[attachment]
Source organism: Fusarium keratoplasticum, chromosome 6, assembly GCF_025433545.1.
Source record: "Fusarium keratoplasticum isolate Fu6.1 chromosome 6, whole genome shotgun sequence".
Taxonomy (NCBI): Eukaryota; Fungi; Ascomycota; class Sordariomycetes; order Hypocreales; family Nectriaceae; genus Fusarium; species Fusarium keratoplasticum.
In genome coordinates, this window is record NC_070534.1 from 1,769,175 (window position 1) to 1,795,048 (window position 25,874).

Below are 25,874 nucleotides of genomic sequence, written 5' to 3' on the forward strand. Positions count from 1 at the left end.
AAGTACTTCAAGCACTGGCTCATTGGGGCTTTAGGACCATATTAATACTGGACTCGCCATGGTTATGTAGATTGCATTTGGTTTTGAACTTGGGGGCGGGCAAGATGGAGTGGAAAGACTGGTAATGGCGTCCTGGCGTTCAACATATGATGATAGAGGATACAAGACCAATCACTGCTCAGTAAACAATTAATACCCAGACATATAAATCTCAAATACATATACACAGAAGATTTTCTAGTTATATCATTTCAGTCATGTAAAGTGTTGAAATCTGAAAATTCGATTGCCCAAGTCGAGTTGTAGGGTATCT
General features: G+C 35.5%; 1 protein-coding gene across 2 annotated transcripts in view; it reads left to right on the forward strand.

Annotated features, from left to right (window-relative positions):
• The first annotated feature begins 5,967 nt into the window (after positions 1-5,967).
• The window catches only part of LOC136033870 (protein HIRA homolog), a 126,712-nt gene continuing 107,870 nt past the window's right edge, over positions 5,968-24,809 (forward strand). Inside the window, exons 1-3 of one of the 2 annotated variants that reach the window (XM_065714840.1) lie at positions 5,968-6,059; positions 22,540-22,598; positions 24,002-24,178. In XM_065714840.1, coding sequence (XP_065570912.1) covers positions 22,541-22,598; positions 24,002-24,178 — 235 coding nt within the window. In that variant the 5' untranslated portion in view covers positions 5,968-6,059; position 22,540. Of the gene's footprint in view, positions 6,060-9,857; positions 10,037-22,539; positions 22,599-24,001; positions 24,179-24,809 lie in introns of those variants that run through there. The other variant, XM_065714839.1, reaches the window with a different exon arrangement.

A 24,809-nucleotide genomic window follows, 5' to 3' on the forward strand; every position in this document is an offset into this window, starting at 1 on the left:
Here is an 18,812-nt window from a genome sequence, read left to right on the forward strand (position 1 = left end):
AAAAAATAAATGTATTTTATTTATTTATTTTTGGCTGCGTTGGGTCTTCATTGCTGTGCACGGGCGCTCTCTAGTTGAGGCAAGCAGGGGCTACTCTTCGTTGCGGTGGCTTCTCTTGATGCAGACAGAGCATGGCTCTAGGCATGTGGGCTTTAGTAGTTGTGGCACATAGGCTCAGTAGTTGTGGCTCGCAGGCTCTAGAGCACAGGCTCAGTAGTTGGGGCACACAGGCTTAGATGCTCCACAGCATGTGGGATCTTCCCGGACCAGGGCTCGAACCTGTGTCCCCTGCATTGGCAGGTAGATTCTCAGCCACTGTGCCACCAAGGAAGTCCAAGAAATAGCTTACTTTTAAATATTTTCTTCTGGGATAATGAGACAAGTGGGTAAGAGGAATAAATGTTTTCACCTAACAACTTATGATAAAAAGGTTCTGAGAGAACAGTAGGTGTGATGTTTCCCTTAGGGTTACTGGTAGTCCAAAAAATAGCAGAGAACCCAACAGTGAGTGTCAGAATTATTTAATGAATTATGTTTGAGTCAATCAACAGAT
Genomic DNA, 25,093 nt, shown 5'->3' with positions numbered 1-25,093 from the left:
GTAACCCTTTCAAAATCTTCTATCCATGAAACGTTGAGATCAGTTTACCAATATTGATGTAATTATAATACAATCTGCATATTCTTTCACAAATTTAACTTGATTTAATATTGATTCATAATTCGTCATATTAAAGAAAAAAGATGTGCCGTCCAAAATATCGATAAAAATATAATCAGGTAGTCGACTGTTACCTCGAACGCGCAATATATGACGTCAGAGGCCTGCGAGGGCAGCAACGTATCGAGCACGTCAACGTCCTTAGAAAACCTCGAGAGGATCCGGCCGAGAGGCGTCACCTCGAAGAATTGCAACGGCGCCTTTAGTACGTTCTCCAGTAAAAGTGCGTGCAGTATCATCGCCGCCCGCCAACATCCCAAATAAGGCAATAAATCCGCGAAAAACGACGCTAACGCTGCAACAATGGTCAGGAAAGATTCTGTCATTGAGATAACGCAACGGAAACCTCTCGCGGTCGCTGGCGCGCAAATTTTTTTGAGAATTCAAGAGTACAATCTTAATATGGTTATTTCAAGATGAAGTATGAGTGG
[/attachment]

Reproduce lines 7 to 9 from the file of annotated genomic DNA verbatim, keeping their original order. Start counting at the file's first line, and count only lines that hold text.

General features: G+C 35.5%; 1 protein-coding gene across 2 annotated transcripts in view; it reads left to right on the forward strand.

Annotated features, from left to right (window-relative positions):
• The first annotated feature begins 5,967 nt into the window (after positions 1-5,967).